The second day of a four-day overnighter Harley trip is not weighed down by expectations. On our Utah trip, we were not scheduled to visit Bryce Canyon and Zion until the third day, so my husband, Frank, and I emerged from our motel room ready for a mostly highway ride up to Torrey. On a June day in St. George, we reluctantly pulled on our jackets, not believing that we could find cool enough weather in this desert. But our road captain, Jim, assured us that the temps would fall as we gained altitude so we wore our jackets, unzipped for now.
Frank and I had never been to Utah before on a motorcycle, and couldn’t help looking around at the sweeping red rock horizon surrounding us. Every mountain was a sculpted into unique shapes that reminded us of clay animals we had crudely fashioned in school. I could see dogs and even one that certainly was a camel. As we followed our Harley Owners Group chapter (HOG) out of the parking lot, the pink dawn held promise of wonders yet to see.
The first part of our day was just getting there—following red highways toward the northern horizon. It felt like driving to LA on a holiday, almost no cars on the road, only the familiar big rigs faithfully carrying their loads cross-country. Mountains watched us from the distance on both sides of the road. I relaxed into my backrest, listening to music on my com set. Frank followed the group, his stereo blasting out classic rock.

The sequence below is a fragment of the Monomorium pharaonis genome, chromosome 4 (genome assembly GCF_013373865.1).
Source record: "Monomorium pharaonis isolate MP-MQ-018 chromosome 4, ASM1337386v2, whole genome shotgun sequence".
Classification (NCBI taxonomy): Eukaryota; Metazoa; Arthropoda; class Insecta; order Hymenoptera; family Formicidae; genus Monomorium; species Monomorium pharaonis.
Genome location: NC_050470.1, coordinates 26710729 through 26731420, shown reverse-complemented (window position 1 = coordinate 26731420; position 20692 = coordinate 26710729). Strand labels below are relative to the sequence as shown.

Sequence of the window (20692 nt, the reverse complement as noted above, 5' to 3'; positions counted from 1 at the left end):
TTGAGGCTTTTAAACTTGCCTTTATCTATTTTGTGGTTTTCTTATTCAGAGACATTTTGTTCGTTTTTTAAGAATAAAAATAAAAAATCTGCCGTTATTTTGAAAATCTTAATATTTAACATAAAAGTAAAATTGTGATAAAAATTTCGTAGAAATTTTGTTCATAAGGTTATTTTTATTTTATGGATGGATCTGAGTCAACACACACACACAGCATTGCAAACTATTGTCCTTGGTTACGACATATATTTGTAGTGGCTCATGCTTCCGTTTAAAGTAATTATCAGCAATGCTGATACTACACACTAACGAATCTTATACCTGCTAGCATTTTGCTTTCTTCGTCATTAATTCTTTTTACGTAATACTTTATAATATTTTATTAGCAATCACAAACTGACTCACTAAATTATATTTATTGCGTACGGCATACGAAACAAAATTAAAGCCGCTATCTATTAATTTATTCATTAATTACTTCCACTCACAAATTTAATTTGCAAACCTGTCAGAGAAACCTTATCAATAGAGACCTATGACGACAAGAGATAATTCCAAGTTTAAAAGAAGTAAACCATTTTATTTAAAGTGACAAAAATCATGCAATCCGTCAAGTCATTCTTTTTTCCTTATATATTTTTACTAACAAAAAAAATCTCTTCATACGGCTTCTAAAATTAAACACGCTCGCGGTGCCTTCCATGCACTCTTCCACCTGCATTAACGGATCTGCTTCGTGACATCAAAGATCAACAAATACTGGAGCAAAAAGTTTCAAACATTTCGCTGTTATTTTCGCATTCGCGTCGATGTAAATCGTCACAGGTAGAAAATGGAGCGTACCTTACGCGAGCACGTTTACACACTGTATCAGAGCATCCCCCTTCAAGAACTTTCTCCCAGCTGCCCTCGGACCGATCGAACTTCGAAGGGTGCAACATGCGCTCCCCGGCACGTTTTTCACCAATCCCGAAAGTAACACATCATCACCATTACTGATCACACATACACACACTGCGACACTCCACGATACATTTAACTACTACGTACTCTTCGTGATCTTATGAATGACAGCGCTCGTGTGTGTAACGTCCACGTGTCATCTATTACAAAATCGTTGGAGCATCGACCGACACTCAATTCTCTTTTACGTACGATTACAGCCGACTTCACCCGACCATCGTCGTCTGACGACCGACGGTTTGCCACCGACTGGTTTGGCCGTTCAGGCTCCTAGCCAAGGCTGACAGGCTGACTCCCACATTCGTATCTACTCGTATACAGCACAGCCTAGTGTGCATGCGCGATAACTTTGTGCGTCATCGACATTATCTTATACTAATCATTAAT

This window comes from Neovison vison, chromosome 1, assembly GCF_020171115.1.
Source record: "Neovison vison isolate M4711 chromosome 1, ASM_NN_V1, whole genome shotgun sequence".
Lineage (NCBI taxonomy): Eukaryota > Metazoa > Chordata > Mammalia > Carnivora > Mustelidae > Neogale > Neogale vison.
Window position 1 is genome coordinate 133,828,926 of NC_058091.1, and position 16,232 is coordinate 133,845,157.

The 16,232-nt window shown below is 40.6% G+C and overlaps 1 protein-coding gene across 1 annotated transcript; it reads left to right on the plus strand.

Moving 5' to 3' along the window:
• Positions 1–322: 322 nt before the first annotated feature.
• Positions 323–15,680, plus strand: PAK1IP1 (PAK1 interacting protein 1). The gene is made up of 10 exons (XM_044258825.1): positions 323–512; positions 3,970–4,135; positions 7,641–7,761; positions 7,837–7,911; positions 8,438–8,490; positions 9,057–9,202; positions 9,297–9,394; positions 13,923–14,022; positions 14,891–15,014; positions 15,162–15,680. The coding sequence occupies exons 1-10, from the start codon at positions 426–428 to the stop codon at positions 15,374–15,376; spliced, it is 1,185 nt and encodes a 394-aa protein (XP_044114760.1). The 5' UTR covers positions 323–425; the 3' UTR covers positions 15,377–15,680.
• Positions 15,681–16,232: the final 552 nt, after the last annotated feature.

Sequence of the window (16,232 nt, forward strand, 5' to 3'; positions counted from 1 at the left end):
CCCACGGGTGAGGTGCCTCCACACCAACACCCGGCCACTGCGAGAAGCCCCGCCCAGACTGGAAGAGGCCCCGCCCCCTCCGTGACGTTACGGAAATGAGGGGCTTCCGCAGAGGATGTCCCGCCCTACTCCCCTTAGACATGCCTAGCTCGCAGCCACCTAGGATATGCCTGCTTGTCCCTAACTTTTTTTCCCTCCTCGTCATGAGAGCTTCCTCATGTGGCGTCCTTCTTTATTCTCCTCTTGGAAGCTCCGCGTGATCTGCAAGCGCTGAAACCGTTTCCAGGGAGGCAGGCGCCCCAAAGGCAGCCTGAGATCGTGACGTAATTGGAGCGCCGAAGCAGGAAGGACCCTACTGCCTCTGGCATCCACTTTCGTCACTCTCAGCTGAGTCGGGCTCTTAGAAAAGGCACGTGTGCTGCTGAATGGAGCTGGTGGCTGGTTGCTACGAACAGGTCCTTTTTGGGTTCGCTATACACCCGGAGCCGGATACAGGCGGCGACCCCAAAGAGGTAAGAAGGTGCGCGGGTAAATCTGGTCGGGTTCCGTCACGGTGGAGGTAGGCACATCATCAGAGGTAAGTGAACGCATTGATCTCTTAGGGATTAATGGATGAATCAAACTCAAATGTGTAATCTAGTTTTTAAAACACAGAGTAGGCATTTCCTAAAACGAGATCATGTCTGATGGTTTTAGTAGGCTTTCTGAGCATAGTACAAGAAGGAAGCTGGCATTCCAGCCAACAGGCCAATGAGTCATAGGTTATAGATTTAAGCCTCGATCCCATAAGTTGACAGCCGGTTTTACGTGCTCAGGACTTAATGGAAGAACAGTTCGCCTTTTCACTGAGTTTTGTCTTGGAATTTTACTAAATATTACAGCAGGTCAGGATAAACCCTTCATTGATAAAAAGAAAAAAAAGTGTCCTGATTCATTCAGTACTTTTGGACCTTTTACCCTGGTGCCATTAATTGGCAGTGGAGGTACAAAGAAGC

Just as my bottom was starting to get sore, we turned off the main highway and headed up into the mountains. Our destination was a road on the backside of a ski resort closed due to snow when the ride captain prerode the trip at Easter. His curiosity whether the road would now be open had driven us all up there. We followed the group as they wound around the mountain, giving us glimpses of meadows and grassy patterns that in the winter would be ski slopes.
We passed a clear blue lake on our left and then the group pulled over. Jim and a few of the guys walked up the road farther where there was a metal gate blocking our further travel, with a big sign, Road Closed. He joked about riding around the gate, but several of the more reasonable members of our group heartily disagreed. Instead of exploring the road, which appeared to be dirt mixed with large gravel, we took a break by the lake.
No one was there except us, another unusual situation for people from Southern California. We ate our snacks, drank our water, and took pictures. It was getting later in the afternoon, and we hadn’t eaten anything except the motel’s meager free breakfast. Hungry bikers are crabby bikers, so Jim rounded up the group to head back down toward civilization.
Of course, the tiny village at the foot of the mountain didn’t have any fast food, or any restaurants at all. We rode up to a campground that boasted a Mexican restaurant and pulled in to check it out. Unfortunately, the tiny restaurant was not scheduled to open until 4:30 pm. It was around 2:30. I sought out the bathrooms, never wasting an opportunity when the next rest stop was uncertain.
I emerged to find that Jim’s charm and the presence of twenty hungry Harley riders had convinced the owners to open up just for us. When we all got inside and sat down, we filled almost all the tables. Servers appeared from nowhere, and soon plates of steaming hot enchiladas, tacos, and carne asada were set before us. The room was completely quiet except the clinking of forks on stoneware.